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We only get a few second chances…
In Phantasya’s supernatural paradise, the Warriors and their friends hope to rest for a while. Soon, however, trials and revelations arise for each Kota Warrior. Rave and Arctos travel back to Ebon to finish a mission they thought was over, this time with a shocking ally. Amu, struggling to find her place again, teleports to Rowen and discovers a secret hidden since Earth. Left on Phantasya, Kynacoba and Galcon fight a devilish enemy who could lead the natives into horrific rebellion against their Guardian.
Meanwhile, the isolation of Trok’s immortality begins to take its toll. Knowing how this future ends, he must do what’s best for everyone involved. But Phantasya is a world fated to test man’s faith, and the Phantasyans aren’t the only ones plagued by doubt.
How do you best fight a losing battle? The more the Warriors discover, the trickier their choices become.
It had only been three months since the WARBIRD’s crash on Ebon. It felt longer. Arctos and Rave had traveled from planet to planet in Ebon’s solar system, and now they could say with certainty that Cruelthor was nowhere in Ebon’s colonies. So, they’d next turned their borrowed spacecraft to Ebon’s permanent portal, which the Ebonites claimed would lead to yet another solar system, though this new world was unexplored.
As they flew once more into swirling, fiery lights, Arctos cringed. It was hard to forget how the last portal they’d entered had sent them crashing from Earth. However, as they emerged on the far side of this portal, Arctos held the Ebonite ship under control and saw that everything was as it should be. But…
“Where are we now?”
Looking out the windshield, Arctos and Rave found blank space before them. Somehow, the blackness looked clearer and cleaner than Ebon’s void. Less hazy. Less polluted. The stars even seemed brighter.
Working the now familiar Ebonite ship’s radar, Arctos tried to translate the grid. “Any ideas?”
Rave leaned over the controls to get his face closer to the windshield. His eyes narrowed, and he must’ve used his genetically enhanced eyesight to scan the empty space. Swishing the hanging bangs out of his face, he scowled in his typical way.
I’d laugh at that look, thought Arctos, except laughing at anything lately seems inappropriate.
“Hey, over there.” Rave pointed against his side window.
Arctos looked and saw a distinguishable planet against the stellar backdrop. This was the only celestial ball in the sky, so Arctos aimed their ship in this direction.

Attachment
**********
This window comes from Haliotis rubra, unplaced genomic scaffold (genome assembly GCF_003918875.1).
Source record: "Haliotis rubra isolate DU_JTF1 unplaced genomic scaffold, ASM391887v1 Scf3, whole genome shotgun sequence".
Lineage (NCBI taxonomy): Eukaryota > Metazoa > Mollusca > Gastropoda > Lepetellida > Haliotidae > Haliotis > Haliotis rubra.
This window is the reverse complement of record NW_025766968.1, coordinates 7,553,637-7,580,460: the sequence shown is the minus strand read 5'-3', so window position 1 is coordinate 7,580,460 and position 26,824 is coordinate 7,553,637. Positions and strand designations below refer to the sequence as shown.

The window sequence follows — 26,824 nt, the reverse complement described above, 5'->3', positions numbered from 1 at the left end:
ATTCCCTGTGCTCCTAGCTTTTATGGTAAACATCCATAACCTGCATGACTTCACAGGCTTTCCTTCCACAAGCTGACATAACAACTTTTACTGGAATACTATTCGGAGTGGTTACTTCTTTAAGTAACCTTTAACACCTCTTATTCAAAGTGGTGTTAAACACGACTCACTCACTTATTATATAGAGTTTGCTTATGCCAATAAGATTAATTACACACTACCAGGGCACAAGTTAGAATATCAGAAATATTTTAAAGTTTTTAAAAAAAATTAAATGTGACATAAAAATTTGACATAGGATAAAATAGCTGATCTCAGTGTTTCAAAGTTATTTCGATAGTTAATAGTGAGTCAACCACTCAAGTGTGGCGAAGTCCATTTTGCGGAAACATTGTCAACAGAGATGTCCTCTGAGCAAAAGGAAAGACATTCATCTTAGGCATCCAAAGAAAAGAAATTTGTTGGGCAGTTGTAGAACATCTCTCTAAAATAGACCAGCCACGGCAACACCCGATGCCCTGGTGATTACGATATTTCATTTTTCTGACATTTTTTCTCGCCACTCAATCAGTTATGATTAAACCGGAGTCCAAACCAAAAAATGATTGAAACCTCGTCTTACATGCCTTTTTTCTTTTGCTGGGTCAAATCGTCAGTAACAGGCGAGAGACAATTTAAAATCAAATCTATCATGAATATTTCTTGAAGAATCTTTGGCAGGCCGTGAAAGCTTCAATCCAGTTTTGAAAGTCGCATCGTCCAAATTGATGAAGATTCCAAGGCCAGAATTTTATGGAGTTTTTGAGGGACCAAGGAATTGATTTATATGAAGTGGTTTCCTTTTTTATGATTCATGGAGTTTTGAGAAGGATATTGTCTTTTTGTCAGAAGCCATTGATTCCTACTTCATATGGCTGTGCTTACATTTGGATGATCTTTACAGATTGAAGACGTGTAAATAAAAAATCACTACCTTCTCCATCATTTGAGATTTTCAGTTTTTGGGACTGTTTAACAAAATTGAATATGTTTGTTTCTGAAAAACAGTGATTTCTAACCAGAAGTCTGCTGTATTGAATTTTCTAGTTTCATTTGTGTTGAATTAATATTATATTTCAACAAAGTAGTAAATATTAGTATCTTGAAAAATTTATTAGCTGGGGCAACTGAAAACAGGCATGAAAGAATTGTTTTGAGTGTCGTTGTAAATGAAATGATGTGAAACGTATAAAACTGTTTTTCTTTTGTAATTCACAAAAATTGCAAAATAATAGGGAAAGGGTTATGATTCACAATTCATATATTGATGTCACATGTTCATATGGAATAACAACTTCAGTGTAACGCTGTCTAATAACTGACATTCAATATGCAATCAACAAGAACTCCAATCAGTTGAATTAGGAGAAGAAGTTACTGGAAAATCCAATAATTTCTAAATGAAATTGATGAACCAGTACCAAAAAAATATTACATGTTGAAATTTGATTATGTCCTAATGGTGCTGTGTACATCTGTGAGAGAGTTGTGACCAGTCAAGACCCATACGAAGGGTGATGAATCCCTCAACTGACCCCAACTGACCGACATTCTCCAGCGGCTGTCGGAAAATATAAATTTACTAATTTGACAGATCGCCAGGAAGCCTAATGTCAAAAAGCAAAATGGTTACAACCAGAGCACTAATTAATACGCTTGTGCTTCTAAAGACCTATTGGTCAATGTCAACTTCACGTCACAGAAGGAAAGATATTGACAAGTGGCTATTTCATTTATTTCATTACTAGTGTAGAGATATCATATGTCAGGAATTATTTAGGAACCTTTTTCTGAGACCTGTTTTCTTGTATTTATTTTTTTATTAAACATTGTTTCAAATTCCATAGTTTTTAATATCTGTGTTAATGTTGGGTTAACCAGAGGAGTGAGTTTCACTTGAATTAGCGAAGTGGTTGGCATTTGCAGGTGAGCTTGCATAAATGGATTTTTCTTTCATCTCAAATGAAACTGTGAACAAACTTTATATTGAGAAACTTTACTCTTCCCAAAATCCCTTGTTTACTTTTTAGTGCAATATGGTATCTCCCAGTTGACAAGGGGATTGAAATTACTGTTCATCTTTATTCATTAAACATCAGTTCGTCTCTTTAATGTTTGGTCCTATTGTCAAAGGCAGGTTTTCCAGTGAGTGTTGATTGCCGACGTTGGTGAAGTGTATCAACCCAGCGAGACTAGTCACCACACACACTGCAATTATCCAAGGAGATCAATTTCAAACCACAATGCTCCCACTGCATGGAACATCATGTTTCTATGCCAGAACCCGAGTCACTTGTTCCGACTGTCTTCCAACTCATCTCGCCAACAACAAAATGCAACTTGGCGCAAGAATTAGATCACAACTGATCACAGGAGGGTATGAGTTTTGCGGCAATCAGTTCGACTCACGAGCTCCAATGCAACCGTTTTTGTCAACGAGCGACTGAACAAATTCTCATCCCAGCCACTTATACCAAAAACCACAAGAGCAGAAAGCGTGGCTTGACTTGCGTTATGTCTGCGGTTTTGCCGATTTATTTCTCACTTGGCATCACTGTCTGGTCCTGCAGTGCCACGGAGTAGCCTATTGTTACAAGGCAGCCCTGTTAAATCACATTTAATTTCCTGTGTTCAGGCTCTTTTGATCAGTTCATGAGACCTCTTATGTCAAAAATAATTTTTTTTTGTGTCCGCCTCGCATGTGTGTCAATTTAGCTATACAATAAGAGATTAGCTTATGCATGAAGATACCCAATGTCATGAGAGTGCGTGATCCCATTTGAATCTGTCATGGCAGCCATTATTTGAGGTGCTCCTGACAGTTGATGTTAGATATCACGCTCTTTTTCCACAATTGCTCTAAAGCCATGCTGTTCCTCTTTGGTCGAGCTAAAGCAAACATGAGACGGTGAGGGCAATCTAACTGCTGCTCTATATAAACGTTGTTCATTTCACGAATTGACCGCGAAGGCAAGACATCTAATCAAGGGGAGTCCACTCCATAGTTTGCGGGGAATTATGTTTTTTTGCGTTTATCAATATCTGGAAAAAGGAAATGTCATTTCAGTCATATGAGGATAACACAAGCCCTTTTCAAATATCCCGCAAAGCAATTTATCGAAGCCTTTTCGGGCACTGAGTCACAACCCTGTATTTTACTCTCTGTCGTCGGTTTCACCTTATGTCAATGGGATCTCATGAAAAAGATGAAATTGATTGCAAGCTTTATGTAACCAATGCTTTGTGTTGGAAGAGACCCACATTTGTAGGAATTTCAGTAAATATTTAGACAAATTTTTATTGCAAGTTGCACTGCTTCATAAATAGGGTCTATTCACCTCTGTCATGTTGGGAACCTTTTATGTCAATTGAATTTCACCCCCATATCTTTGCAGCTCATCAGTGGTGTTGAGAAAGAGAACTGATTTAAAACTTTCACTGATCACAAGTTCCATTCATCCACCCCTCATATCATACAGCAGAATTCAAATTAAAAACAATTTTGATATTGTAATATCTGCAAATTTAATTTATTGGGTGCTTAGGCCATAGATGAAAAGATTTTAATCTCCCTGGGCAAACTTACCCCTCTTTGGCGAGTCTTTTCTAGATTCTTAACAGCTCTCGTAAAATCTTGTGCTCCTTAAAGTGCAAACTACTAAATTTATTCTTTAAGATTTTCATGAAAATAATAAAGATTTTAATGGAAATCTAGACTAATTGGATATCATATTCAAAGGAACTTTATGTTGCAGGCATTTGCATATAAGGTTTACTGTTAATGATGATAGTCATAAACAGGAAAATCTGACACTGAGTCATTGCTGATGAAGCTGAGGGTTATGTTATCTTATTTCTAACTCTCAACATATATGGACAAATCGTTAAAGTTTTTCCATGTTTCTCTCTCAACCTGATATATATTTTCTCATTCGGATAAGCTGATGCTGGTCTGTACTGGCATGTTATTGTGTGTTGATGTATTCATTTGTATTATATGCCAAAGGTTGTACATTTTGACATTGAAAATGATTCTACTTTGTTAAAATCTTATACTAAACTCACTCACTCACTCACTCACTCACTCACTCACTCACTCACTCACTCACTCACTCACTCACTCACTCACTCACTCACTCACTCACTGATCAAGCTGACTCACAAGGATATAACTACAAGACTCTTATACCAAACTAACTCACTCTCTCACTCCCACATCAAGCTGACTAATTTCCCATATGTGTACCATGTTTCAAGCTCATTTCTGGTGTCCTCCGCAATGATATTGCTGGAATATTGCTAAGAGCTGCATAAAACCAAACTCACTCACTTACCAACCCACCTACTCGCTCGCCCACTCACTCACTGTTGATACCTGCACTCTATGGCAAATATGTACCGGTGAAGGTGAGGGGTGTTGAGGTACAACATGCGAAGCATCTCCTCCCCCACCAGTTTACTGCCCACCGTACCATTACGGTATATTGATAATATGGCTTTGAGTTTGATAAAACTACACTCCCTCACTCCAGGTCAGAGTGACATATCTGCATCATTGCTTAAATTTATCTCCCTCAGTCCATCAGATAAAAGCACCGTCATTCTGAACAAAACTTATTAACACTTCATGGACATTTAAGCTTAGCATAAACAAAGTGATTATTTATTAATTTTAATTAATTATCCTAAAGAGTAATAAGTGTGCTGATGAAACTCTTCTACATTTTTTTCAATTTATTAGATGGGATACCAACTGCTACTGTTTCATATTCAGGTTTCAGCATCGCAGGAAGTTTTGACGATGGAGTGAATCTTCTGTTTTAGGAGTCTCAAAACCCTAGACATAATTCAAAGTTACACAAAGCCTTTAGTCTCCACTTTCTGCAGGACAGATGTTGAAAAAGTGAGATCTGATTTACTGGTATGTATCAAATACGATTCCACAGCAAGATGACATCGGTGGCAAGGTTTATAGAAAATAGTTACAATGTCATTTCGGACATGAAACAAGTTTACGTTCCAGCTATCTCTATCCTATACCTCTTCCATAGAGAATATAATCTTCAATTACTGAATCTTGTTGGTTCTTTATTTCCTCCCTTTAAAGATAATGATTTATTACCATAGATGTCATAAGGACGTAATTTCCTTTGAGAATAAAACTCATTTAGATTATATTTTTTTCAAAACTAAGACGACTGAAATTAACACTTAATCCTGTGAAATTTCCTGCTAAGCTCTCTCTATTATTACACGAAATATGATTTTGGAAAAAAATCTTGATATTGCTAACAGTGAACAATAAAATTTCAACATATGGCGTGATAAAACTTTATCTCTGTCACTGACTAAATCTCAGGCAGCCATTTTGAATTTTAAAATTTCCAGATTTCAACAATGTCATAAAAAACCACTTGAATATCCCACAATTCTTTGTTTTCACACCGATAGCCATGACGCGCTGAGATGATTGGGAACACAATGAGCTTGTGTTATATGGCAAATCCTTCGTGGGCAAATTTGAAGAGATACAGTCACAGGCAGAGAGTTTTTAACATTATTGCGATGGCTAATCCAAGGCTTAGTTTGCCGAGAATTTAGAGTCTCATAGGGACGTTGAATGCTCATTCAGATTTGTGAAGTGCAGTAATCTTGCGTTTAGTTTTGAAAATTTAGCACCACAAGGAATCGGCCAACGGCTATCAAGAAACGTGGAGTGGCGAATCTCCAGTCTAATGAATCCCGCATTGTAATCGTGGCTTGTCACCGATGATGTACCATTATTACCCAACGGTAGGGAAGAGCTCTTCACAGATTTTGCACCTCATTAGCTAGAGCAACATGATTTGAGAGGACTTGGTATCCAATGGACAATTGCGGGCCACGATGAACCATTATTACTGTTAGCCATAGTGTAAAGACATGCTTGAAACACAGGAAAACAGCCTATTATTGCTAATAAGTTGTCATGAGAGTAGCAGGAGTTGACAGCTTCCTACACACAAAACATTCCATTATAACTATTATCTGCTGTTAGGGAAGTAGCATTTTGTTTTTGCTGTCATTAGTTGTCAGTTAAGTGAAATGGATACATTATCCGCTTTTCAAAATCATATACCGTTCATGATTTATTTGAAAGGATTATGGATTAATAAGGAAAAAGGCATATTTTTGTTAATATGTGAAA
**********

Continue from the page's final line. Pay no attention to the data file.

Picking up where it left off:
“It’s small compared to Ebon,” said Arctos.
“Yeah…not necessarily a bad thing.”
The planet’s moon was closer to the planet’s atmosphere than any moon they’d seen. With sunlight shinning on the two globes, Arctos saw their surfaces well. The naturally smaller moon had a churning blue surface, suggesting a global sea. The planet itself was yellow with only an equatorial belt of green vegetation.
Rave flicked his finger against the windshield. “Do you know what that planet is? That’s Phantasya! I’m home!”
“What? This is where Trok raised you?”
“Exactly! I wonder if the old Bearer is there now. You think?”
They’d been trying to rationalize Trok’s absence for some time.
“Could be. You always said Phantasya was Trok’s favorite planet. Maybe he’s been here, waiting for us to find this place.” Arctos shrugged his stiff shoulders. “I don’t like that Trok hasn’t answered sis’s calls, though. He’s always come when we’ve needed him before.”
Rave let out a puff of air. He sat back in his seat and strapped himself in. “Well, let’s go. You know how Trok skips around – I’ll bet he already knows we’re coming.”
Excited for the first time in months, Arctos sped their spacecraft to the planet’s orbit.
It didn’t take long before they scorched through the atmosphere. The ship vibrated and grew warmer, but they’d grown accustomed to this during their numerous landings on Ebon’s planetary settlements.
Arctos decreased their speed and controlled their descent. The clouds lessened. He brought the ship to a smooth coasting speed, and they flew lower over the planet’s surface.
Now they saw an endless desert of sand dunes. Sunlight reflected off the yellow sand, and Rave activated the dimmer on the windshield.
I’m squinting, thought Arctos. This light must be blinding Rave.
A line of green appeared on the southern horizon. It stretched from east to west as far as they could see. At the moment, however, everything below them was a wash of yellow sand. Despite the lack of scenery, Phantasya was a beautiful planet compared to the gray, sunless Ebon.
“It’s exactly as I remember,” said Rave as he looked out. “Sand, sand, and more sand. Trok never let me visit the forest. He said the Phantasyans should be allowed to keep their way of life without being introduced to outside influences. Trok always was a bit overprotective.” His lips stretched into a plotter’s grin. “Let’s go to the forest. Maybe the Phantasyans can reach Trok.”